Pid if pid 0 if waitpid 1 status 0 0 if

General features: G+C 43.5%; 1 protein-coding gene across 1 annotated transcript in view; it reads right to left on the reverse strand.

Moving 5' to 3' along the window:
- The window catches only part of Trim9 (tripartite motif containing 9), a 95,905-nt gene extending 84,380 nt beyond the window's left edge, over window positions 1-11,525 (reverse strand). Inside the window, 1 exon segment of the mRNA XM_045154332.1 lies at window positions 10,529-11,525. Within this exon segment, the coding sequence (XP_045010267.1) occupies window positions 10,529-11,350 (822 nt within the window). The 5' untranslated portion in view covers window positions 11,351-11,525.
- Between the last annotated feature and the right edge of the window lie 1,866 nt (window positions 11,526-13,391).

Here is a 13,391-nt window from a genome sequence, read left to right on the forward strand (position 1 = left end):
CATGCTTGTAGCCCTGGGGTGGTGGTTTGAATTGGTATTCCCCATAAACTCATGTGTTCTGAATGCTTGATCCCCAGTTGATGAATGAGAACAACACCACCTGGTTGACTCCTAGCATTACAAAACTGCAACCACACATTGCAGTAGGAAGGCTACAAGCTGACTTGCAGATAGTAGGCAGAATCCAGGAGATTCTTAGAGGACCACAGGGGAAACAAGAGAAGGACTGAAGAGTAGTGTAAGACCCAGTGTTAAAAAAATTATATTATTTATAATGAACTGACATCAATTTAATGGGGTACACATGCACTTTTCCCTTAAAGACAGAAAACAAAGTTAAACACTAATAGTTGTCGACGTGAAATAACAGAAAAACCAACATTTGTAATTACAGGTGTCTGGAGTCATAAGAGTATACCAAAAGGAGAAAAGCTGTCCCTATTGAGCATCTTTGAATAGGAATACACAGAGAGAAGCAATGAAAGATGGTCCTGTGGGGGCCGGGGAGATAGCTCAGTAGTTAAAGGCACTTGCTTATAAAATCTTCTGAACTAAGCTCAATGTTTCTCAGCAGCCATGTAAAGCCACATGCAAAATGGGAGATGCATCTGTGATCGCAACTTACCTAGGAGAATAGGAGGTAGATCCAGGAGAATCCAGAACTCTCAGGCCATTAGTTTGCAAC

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Unformatted text preview: space, a process table that contains information about the current process, and a file table that contains information about the files that the process has opened. At certain points during the execution of a process, the kernel can decide to preempt the current process and restart a previously preempted process. This decision is known as scheduling, and is handled by a part of the kernel called the scheduler. When the kernel selects a new process to run, we say that the kernel has scheduled that process. After the kernel has scheduled a new process to run, it preempts the current process and transfers control to the new process using a mechanism called a context switch that (1) saves the context of the current process, (2) restores the saved context of some previously preempted process, and (3) passes control to this newly restored process. A context switch can occur while the kernel is executing a system call on behalf of the user. If the system call blocks because it is waiting for some event to occur, then the kernel can put the current process to sleep and switch to another process. For example, if a read system call requires a disk access, the kernel can opt to perform a context switch and run another process instead of waiting for...
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